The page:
once animate bodies of men who sat thrones,
judged cases, presided in council,
commanded armies, conquered provinces,
possessed treasure, destroyed temples,
exulted in their pride, majesty, fortune, praise and power.
Vanished are these glories,
just as the fearful smoke vanishes that belches forth from
the infernal fires of Popocatepetl.
Nothing remains of them but the words of a poem.

Birthday of Giants

BeckettHeaney

Ireland has in total 8 Nobel laureates.  They break down by category as follows:

Literature:  4,  Peace: 2,  Physics: 1,  Physiology or Medicine: 1

It is hardly a surprise that Ireland excels in literature.  Irish mythology divides the society of the Tuatha Dé Danann into three tribes, the Tuatha (nobility) the Dé (priests) and the Danann (bards).  In medieval Ireland the communal body of  lore was protected by the Filí (court poet historians) and the Bards (itinerant poets, story tellers and minstrels).   These individuals were highly respected and honoured.  There are dreadful cautionary tales told of the fate of lords who failed to honour a bard properly.  No sword cuts as deeply as a well crafted satire.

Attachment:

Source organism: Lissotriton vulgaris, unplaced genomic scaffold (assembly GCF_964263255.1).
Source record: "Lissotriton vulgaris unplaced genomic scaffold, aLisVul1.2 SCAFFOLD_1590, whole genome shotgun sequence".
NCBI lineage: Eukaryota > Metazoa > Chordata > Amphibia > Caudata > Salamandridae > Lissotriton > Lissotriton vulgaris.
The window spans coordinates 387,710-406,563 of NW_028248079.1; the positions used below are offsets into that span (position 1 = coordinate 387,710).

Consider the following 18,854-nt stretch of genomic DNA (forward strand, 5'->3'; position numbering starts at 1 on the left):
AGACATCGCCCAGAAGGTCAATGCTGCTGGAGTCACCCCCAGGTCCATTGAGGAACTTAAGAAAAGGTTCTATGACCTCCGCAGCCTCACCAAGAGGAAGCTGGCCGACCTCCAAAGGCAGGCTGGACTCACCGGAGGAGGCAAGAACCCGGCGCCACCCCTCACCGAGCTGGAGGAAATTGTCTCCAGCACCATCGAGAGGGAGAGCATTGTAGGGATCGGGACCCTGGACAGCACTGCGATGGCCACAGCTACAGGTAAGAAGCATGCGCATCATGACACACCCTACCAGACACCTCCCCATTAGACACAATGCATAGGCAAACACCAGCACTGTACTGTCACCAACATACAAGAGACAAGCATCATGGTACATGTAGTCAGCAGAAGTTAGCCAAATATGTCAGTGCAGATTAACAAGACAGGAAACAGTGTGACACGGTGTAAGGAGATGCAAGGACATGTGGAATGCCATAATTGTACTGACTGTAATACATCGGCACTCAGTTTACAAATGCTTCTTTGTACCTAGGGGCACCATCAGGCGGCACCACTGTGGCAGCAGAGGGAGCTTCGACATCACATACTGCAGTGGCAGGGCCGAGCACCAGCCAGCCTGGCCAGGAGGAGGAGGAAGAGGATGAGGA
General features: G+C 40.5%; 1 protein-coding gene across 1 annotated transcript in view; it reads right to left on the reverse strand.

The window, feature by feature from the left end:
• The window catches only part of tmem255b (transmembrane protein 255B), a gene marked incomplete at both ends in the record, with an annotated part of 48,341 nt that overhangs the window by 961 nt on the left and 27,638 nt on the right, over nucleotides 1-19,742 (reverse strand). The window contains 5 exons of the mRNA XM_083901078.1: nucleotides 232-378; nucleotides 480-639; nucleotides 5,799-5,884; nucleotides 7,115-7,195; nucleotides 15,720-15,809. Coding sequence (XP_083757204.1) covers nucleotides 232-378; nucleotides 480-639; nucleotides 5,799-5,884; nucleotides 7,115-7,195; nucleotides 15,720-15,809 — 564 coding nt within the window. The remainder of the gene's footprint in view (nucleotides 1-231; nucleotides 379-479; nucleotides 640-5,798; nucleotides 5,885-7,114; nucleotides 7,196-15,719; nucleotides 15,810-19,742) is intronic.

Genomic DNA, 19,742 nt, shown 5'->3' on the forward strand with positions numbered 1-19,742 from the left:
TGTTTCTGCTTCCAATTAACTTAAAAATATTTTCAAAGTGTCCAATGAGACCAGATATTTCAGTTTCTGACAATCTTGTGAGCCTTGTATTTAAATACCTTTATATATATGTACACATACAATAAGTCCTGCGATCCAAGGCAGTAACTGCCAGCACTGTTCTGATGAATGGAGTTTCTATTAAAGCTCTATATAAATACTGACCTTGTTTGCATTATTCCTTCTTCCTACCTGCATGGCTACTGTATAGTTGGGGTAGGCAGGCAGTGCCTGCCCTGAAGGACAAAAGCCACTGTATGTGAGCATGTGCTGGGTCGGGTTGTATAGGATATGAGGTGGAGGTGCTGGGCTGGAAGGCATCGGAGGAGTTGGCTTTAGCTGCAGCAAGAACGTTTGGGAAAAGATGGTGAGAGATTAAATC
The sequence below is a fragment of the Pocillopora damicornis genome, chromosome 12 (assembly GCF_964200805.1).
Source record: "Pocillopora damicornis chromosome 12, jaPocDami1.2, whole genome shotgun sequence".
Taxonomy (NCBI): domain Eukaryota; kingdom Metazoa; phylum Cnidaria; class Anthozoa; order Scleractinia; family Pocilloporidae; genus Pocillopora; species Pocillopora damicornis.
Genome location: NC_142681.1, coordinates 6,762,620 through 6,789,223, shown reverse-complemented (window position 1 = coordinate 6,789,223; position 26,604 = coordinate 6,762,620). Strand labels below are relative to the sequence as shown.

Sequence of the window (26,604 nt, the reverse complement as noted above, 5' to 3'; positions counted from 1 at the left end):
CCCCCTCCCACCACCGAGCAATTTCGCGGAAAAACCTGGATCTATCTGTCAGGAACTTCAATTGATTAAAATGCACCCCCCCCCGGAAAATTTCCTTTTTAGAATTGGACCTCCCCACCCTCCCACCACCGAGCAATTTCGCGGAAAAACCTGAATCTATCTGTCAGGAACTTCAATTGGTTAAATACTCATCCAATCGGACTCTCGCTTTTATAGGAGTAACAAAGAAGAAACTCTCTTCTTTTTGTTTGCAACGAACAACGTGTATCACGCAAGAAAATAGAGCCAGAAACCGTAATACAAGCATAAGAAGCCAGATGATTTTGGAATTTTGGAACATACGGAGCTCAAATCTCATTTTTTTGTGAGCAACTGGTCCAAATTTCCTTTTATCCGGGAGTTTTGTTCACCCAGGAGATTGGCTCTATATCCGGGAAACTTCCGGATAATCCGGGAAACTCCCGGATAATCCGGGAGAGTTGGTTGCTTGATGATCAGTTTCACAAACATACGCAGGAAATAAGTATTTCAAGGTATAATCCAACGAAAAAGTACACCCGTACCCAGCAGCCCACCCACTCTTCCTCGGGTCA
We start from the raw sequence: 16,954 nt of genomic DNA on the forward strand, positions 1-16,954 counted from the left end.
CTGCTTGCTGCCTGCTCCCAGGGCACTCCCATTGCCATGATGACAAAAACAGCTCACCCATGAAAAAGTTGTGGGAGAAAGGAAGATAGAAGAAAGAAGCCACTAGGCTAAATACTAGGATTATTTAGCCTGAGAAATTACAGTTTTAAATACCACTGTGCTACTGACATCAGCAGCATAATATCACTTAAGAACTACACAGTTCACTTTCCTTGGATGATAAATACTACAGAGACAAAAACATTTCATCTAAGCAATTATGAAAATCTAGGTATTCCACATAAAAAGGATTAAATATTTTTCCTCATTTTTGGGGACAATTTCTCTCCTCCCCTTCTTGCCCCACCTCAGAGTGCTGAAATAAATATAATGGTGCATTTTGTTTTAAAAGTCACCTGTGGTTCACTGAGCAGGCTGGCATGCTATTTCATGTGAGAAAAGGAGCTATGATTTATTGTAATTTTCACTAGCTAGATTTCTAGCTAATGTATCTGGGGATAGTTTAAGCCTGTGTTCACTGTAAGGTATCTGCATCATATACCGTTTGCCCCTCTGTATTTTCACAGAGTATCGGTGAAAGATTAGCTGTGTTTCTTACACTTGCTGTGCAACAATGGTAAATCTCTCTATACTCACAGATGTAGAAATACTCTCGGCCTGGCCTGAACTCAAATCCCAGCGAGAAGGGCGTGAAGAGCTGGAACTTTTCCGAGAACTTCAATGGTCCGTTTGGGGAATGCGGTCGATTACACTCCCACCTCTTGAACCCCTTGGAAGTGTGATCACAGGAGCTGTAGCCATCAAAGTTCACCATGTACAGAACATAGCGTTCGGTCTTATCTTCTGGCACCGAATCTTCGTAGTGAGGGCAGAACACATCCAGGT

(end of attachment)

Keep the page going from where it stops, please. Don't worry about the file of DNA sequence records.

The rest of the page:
The claim to fame of my own clan, the MacFhlannchaidh (Clancy) is that we were filí to the Dalcassian Sept.  We were the brehons (lawyers), historians, poets, diplomats, ambassadors and scribes.  Basically the civil service of the time.  The Dalcassians were one of the most powerful tribal groups in Ireland.  they successfully rebuffed attempts by the Normans to invade their lands.  Two American presidents, J.F.K. and Ronald Reagan trace their heritage back to the Dál gCais.

The Irish literature winners are W.B. Yeats, George Bernard Shaw, Samuel Beckett and Seamus Heaney.

The last two were born on the same day, April 13th.  Happy birthday to half of all Irish Nobel Prize winning literature laureates.

Ascension; by Samuel Beckett

through the slim partition
this day when a child
prodigal in his own way
returned into the family
I hear a voice
it is excited it comments
on the football world cup

forever too young

meanwhile through the open window
over the air in a word
heavily
a sea swell of the faithful

her blood spurted in abundance
on the sheets on the sweet peas on her bloke
he closed the eyelids with filthy fingers
on the green eyes big with surprise

she lightly roams
over my tomb of air

 

Rite of Spring; by Seamus Heaney

So winter closed its fist
and got it stuck in the pump.
The plunger froze up a lump

in its throat, ice founding itself
upon iron. The handle
paralysed at an angle.

Then the twisting of wheat straw
into ropes, lapping them tight
round stem and snout, then a light

that sent the pump up in a flame
it cooled, we lifted her latch,
her entrance was wet, and she came.

Birthday Art

Lobster

Lobster Fisherman at Dusk; Paul Henry

Two birthdays marked today.  The image above is a painting by Paul Henry (1876 – 1958), the Irish artist who captured the landscapes of the West of Ireland with his spare, pared back, post-impressionist style.

The poem is by Mark Strand (1934 – 2014), the Canadian born poet and American academic at Columbia U.

Eating Poetry ; by Mark Strand

Ink runs from the corners of my mouth.